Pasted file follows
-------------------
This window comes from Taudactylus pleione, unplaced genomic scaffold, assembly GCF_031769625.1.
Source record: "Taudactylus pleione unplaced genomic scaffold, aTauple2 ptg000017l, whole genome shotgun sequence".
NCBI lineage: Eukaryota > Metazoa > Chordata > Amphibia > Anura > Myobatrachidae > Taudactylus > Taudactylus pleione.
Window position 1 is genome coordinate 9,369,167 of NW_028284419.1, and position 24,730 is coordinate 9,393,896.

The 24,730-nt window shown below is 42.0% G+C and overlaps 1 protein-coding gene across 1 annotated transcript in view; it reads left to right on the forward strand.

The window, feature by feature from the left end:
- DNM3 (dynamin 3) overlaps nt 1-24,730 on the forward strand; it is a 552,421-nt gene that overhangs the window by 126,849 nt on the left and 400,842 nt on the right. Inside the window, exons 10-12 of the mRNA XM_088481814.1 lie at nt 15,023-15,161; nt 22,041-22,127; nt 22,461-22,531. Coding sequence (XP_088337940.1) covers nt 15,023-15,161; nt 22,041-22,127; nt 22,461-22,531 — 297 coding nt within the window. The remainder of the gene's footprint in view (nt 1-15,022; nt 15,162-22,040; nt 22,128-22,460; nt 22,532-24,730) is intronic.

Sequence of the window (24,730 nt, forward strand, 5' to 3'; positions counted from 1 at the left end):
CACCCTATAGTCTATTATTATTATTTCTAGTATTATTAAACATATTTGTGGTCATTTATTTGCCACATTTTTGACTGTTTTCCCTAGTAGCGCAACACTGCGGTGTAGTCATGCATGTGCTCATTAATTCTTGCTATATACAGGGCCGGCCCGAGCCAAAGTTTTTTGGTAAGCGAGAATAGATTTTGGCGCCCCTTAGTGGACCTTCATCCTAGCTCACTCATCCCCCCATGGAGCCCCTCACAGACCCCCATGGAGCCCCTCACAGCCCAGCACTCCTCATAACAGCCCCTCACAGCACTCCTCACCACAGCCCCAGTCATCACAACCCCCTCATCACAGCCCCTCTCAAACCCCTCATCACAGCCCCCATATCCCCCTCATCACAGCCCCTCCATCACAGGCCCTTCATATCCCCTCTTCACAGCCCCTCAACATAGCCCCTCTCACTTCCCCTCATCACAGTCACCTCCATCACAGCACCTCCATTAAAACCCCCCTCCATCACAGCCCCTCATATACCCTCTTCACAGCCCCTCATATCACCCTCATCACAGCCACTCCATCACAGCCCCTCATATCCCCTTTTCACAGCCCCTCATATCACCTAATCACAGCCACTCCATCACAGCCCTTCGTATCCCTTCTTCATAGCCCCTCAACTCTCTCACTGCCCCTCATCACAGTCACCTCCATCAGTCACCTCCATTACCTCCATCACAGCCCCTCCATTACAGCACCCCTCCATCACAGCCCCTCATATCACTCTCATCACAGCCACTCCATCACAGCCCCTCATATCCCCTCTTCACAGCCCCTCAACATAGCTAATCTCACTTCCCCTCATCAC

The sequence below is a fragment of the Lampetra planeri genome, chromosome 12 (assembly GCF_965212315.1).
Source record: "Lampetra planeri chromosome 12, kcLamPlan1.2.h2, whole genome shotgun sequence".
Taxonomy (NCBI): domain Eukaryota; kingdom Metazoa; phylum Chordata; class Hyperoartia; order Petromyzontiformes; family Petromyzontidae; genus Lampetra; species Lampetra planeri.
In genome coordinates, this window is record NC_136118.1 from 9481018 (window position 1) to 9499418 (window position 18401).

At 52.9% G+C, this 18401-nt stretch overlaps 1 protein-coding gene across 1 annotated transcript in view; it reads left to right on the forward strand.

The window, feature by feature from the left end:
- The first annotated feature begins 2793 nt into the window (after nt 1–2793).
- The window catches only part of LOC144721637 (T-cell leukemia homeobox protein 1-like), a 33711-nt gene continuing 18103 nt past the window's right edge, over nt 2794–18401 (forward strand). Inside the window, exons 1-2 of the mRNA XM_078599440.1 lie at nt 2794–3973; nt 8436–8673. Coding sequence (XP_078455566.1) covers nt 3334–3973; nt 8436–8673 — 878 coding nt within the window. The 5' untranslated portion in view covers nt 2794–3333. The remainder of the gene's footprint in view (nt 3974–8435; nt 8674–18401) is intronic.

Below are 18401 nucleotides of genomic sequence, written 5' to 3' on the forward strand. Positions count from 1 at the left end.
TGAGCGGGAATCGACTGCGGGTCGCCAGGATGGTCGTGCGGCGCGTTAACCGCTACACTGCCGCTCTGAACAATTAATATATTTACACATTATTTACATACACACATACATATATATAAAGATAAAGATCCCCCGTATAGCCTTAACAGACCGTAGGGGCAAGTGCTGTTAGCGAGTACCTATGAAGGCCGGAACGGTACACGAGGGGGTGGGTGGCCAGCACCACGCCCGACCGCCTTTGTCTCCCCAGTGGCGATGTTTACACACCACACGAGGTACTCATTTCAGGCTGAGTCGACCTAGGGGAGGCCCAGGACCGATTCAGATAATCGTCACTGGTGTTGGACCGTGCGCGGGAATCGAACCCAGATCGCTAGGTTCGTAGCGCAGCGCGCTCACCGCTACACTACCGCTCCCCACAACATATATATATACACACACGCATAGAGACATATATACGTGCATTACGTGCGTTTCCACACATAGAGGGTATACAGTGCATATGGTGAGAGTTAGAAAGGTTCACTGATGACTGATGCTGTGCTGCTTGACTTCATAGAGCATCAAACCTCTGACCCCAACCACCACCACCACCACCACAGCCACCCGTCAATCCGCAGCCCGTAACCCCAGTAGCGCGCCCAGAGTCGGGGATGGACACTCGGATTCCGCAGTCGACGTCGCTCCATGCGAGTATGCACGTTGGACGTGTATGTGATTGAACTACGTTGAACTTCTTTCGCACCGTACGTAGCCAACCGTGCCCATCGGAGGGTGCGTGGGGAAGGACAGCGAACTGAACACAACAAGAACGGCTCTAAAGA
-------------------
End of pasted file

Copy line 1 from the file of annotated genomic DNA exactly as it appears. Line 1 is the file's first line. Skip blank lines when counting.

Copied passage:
This window comes from Taudactylus pleione, unplaced genomic scaffold, assembly GCF_031769625.1.